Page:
Egyptian Postage: 1866–1967

Egyptian Postage: 1866–1967

AUC Press

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Sherif Boraie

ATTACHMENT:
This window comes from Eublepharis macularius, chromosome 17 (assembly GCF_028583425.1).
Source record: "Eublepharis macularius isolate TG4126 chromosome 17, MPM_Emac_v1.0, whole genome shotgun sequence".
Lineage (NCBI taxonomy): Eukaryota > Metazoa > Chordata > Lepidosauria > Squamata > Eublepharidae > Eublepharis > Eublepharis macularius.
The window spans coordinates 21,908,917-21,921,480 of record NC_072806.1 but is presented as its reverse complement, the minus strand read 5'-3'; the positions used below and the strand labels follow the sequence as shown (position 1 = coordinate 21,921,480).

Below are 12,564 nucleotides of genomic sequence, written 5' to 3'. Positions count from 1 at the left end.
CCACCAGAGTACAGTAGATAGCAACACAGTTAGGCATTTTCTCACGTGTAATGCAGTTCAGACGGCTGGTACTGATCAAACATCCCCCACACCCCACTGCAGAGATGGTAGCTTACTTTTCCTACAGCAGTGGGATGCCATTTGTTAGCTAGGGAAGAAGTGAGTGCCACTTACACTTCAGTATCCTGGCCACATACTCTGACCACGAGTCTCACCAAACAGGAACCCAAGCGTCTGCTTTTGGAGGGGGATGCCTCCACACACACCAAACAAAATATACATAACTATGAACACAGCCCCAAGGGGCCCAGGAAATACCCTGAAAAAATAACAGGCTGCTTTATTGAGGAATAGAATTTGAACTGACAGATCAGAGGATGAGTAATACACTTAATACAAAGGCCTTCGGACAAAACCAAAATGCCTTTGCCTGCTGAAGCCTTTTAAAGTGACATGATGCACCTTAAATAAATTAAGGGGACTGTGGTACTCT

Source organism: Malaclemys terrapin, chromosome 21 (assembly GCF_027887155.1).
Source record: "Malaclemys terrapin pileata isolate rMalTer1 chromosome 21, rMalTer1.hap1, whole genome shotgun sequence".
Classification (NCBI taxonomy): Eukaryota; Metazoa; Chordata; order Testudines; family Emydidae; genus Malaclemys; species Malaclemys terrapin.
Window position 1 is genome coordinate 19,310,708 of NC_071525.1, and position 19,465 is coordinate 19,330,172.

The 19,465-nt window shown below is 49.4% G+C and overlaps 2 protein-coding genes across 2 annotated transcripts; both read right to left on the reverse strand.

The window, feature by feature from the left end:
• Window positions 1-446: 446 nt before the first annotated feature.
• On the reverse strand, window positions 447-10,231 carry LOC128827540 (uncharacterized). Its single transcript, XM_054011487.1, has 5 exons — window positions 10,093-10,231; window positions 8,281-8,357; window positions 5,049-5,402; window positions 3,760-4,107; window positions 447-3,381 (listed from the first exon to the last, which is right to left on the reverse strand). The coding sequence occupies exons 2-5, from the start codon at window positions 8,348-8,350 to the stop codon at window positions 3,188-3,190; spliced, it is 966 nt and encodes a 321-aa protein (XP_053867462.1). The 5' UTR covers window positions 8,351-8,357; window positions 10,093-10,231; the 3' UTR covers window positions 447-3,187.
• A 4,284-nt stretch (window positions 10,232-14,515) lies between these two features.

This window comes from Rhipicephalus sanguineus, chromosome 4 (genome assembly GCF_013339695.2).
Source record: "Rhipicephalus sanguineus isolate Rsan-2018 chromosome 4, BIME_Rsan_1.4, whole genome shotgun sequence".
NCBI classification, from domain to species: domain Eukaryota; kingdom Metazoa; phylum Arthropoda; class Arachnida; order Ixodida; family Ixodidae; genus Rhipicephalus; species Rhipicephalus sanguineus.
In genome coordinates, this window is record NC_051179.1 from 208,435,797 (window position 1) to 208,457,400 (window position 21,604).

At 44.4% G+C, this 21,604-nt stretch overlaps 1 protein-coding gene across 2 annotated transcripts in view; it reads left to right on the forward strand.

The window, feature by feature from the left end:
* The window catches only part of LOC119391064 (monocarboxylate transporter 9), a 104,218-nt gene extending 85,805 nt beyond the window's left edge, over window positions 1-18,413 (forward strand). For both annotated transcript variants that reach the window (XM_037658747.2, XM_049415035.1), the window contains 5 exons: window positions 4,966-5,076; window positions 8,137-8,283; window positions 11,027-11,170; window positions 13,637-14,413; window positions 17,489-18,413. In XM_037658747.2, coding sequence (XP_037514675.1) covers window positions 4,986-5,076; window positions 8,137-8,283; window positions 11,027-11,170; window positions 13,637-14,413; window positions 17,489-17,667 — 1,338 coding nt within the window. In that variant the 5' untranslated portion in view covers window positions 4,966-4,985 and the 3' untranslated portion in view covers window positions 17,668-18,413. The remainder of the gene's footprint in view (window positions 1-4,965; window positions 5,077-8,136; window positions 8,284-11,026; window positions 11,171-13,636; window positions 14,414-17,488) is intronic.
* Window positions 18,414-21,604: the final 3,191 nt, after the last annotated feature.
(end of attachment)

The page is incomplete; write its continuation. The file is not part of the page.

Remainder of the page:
When Khedive Ismail purchased Egypt's nascent postal service, the Posta Europea, from its Italian owner, Giacomo Muzzi, it had nineteen offices and branches in Egypt. As railways expanded, new postal branches were added. By the end of 1865, the Poste Egyptienne operated twenty-eight branches. That same year a branch of the Poste Egyptienne opened in Istanbul. This coincided with the re-organization of the maritime service between Egypt and Turkey and the addition of eight Egyptian-owned merchant ships under contract to the Medjidieh Co. which operated the Alexandria-Piraeus-Levant-Istanbul route. The following year, the Poste Egyptienne established branches in Smyrna (Izmir), Jeddah, and in 1870, in Gallipoli, Beirut, Cavalla, Salonika, Tripoli, and Rhodes. South of Aswan, the Poste opened branches in Souakin, Massawa, Khartoum and Kassala. And in 1877, eight more branches were opened in the Sudan. This beautifully illustrated book tells the extraordinary, multifaceted story of Egypt's postal service, one of the country's oldest and most durable institutions of government.

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